Discovered by the English – John Cabot, 1497
Explored and Settled by the French – Samuel de Champlain, 1608
Conquered by the English – Seven Years War, 1756-63
Fought the Americans to maintain their status as Englishmen – 1775-1815
to Dominion, 1867, consisting of Ontario, Quebec, New Brunswick, Nova Scotia
to Independence within the British Commonwealth, 1932
|Parliament from the National Gallery of Art|
|House of Commons|
Though Canada and America are close allies -- connected by the longest friendly border, the English language, the Great Plains serving as a breadbasket, large-scale free trade, and democratic traditions -- most Americans have little familiarity with Canadian history. While sharing colonial roots…. Canada followed a different course, maintaining its independence from the US and aligning itself with the British Empire.
The eastern and most of the maritime Canadian provinces combined in 1867 to become a unified government with Ottawa, a centrally located town, becoming its capital. The more likely choice was one of three bustling cities -- Kingston, Montreal or Quebec -- which had competed for the honor. However, Queen Victoria, probably as a compromise, selected this little known provincial town as the seat of the Canadian government. In the early 1800’s, Ottawa had developed as a trading and farming center along the Ottawa River. In 1832, the Rideau Canal was dug from Kingston on Lake Ontario to Ottawa as a trade route to bypass the potential American military threat on the Great Lakes, should there be another “War of 1812” between the two nations. Though possible at times in the first half of the 19th century, conflict never came as both the American and British governments had strong interests in settling border disputes (Webster-Ashburton Treaty 1843 and the Oregon Treaty 1846). Peace has characterized the relationship since that time.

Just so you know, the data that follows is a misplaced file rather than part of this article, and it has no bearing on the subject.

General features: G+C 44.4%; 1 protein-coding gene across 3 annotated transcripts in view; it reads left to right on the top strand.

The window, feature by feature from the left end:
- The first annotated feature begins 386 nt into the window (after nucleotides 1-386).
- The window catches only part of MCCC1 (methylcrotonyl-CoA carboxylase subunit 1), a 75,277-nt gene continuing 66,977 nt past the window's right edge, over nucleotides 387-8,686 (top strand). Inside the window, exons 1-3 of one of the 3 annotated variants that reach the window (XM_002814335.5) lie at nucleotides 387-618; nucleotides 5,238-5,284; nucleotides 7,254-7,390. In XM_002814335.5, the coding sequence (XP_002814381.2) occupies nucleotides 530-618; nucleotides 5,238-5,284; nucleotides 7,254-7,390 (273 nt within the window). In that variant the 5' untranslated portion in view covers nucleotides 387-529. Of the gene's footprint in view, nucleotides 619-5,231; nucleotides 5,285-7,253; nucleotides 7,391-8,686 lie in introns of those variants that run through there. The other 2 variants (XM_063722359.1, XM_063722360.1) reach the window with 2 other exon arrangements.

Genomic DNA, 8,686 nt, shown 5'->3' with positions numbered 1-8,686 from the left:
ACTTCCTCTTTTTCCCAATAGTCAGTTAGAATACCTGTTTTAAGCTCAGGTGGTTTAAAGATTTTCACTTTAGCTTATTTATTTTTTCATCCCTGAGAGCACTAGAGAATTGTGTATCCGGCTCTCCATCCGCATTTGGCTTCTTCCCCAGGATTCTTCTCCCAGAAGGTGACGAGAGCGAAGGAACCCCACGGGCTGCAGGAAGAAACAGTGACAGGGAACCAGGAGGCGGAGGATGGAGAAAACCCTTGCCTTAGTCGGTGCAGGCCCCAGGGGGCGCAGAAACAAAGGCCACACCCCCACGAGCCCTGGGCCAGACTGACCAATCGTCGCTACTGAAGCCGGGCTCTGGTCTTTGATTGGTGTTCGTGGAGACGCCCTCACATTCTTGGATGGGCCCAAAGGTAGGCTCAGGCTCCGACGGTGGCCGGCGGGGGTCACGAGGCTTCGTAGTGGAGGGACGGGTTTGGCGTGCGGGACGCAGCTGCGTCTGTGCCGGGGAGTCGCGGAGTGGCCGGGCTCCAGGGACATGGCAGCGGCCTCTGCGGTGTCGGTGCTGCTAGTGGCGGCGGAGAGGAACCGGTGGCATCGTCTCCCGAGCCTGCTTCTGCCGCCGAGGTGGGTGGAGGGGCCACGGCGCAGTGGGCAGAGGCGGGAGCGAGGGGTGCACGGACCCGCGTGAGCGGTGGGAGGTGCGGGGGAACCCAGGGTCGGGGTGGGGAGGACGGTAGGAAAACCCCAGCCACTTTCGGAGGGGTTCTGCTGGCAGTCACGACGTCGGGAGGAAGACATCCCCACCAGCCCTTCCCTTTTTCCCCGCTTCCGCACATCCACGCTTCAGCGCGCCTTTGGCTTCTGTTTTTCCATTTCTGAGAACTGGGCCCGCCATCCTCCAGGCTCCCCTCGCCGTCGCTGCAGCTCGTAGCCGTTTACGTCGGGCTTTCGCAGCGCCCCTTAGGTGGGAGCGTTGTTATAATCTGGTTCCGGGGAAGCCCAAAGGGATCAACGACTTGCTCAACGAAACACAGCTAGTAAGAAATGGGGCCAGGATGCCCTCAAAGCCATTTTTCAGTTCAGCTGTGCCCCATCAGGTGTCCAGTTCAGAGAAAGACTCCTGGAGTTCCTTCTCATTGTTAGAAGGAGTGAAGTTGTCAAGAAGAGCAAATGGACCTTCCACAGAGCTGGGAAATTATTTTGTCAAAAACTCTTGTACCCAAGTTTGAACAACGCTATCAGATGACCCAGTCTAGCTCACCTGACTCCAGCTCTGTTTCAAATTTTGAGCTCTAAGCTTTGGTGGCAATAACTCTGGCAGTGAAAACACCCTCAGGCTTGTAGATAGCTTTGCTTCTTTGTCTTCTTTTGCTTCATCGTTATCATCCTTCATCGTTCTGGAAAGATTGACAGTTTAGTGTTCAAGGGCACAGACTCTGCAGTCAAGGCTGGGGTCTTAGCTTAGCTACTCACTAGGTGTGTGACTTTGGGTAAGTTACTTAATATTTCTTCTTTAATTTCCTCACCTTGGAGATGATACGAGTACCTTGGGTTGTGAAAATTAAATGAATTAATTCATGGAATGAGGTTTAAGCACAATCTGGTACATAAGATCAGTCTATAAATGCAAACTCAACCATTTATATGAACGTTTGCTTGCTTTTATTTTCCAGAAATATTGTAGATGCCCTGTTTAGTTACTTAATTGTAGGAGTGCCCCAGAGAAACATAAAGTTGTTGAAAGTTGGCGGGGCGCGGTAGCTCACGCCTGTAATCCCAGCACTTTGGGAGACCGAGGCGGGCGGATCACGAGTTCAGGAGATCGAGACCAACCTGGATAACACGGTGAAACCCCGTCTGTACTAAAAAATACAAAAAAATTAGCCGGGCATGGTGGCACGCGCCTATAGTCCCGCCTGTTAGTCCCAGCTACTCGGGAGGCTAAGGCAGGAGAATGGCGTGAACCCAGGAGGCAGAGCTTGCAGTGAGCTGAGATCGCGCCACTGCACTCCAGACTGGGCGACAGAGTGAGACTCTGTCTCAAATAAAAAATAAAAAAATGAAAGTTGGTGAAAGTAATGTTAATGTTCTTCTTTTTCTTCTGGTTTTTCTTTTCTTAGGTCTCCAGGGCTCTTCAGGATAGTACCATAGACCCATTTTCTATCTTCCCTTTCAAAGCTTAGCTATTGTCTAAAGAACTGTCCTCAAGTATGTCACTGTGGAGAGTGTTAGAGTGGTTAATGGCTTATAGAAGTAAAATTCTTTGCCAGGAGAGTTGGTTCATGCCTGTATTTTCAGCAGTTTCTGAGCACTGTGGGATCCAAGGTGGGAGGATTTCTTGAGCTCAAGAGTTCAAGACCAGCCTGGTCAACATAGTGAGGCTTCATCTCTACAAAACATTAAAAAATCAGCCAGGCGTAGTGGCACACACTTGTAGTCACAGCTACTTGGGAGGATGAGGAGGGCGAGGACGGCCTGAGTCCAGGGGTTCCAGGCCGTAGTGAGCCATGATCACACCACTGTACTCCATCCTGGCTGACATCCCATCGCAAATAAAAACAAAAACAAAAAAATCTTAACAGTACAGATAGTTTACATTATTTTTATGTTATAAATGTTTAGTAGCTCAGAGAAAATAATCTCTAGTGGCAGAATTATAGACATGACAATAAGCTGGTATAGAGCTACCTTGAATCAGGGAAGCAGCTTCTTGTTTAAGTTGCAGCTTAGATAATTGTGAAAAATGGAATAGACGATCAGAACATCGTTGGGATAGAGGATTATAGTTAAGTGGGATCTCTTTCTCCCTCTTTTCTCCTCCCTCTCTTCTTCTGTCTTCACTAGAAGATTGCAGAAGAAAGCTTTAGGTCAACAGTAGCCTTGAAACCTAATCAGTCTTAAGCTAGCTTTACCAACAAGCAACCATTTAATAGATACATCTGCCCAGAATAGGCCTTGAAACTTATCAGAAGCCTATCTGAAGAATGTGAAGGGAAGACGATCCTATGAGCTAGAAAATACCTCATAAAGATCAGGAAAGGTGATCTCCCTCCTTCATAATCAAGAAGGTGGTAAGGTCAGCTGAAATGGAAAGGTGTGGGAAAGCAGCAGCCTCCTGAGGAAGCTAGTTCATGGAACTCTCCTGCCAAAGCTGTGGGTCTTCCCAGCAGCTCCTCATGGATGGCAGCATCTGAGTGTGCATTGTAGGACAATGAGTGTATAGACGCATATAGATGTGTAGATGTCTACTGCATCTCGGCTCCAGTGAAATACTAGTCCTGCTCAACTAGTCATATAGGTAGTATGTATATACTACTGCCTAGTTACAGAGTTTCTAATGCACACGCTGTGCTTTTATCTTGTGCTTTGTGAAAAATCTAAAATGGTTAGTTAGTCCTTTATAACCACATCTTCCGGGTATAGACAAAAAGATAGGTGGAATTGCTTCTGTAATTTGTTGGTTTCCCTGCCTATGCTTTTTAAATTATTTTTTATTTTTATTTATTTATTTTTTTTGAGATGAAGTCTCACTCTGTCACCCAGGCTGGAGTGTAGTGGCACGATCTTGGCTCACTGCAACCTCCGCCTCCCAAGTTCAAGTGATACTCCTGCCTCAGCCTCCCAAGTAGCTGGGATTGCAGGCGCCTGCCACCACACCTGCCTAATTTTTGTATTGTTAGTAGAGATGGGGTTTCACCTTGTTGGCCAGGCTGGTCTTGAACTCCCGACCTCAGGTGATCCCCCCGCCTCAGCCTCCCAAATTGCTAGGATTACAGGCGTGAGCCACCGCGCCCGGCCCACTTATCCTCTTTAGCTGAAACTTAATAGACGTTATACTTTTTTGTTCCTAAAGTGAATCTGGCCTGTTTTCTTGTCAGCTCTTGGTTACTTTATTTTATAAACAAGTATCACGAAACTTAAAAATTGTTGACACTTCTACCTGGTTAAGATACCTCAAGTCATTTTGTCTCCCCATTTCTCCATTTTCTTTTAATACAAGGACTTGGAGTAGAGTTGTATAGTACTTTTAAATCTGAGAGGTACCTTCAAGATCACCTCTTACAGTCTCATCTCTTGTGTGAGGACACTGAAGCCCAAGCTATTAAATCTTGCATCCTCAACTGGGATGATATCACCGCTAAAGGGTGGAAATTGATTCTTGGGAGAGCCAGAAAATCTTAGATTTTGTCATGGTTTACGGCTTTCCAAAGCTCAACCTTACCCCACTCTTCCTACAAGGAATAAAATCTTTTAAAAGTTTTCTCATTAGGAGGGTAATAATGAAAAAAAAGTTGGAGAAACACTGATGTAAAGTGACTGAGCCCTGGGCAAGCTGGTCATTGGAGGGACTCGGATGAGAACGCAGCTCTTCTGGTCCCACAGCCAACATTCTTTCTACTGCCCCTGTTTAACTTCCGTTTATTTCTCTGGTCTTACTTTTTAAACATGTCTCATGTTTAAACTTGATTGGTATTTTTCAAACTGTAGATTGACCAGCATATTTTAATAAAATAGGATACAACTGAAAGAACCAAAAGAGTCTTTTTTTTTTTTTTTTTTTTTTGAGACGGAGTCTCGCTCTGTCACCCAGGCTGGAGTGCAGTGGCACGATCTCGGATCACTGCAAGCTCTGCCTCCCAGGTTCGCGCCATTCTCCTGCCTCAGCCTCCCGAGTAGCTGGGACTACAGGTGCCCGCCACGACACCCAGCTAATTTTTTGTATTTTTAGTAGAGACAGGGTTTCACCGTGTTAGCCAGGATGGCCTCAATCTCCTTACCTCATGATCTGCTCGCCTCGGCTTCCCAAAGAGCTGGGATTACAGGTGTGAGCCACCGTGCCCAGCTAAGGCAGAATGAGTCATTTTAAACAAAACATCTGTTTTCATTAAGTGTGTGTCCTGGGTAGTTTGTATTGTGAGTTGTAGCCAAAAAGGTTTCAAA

The Canadian Parliament building—a Victorian structure sits high on a ridge overlooking the Ottawa River and bordered by the Rideau Canal. The House of Commons members are popularly elected; the Senate members hold honorific positions with little real power. They are appointed by the Governor-General upon recommendation by the Prime Minister. As a constitutional monarch, the Queen is the head of government. She appoints a Governor-General as her representative, who routinely ratifies all laws passed by the Commons. The current Prime Minister, Stephen Harper, comes from the majority conservative party. While maintaining the trappings of the British Commonwealth, Canada is a firmly established, independent democracy.